Why are bishops called Pontiffs?

The term ‘Pontiff’ comes from the Latin title Pontifex maximus, which was, traditionally awarded to the high priest of Rome


The origins of the title, which may literally be translated as ‘the greatest (maximus) bridge-builder / maker of bridges (pons facere)’ are obscure. It may have initially been used as an acknowledgement of the importance of the man whose job it was to oversee the spanning of the sacred river Tiber, or it may have been intended to convey a more symbolic role, an official whose job it was to act as a bridge between the human world and that of the gods.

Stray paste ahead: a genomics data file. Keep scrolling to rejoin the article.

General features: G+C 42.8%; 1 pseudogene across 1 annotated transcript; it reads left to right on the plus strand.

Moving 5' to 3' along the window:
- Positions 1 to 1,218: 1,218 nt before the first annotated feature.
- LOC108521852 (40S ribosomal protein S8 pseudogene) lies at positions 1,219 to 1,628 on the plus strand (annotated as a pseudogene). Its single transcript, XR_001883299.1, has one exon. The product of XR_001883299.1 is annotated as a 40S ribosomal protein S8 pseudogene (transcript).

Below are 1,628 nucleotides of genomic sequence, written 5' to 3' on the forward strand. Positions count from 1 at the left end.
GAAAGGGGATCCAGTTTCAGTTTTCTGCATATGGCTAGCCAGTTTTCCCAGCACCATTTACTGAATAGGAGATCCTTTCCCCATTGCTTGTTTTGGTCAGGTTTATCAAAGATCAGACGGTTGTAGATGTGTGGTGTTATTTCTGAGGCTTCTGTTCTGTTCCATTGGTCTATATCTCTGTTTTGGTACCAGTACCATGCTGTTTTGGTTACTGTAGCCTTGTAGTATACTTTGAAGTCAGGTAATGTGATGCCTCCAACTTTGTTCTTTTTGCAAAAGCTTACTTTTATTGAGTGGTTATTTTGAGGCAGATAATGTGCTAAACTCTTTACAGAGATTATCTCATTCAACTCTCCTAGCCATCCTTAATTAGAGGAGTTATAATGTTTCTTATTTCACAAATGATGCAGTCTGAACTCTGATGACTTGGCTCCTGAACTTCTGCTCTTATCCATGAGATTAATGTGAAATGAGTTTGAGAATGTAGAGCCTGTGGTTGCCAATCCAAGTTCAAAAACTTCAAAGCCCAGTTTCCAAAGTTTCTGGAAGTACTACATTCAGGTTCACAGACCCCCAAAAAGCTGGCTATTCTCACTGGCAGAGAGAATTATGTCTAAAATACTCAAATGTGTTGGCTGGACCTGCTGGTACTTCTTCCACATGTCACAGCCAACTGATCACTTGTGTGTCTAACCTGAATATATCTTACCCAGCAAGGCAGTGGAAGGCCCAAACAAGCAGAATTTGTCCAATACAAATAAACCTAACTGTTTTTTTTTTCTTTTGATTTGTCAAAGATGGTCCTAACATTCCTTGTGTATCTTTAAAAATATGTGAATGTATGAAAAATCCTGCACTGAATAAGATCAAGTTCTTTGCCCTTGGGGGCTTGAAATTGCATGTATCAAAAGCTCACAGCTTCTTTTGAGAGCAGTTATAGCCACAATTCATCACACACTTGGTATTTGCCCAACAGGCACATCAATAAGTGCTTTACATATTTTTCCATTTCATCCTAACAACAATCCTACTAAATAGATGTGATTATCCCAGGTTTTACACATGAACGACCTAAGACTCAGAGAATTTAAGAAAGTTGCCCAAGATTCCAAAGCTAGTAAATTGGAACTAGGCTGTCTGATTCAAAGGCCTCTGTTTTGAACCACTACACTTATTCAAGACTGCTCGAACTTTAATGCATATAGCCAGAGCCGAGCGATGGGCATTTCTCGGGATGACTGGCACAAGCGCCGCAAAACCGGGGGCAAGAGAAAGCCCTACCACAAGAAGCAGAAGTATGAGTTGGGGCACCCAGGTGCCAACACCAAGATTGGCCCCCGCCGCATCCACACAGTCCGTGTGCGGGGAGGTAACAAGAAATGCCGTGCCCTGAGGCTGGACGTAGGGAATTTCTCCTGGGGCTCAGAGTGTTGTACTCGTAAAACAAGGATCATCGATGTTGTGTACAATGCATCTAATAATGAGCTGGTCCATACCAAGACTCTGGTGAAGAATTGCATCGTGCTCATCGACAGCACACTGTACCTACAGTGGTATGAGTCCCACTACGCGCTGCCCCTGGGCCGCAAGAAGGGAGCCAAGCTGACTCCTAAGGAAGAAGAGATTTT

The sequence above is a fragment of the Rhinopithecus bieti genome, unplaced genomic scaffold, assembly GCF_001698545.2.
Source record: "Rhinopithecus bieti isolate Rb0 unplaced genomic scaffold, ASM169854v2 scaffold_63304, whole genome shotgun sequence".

The chief priest had many important duties, including the overseeing of the state calendar, the regulation of marriage and the supervision of public morals. According to Roman legend, the first Pontifex maximus was Numa Marcius, appointed by Numa Pompilius, the second king of Rome, in around 700 BC. Augustus, the first emperor, took control of the priesthood in 13 BC, the title becoming one of many used by successive heads of the Roman State, Pope Leo I acquiring it in the mid 5th century.


Today the term ‘Pontiff’ is used to describe any bishop, the Pope having the official title of ‘Supreme Pontiff of the whole Church’ (Summus Pontifex Ecclesiae Universalis).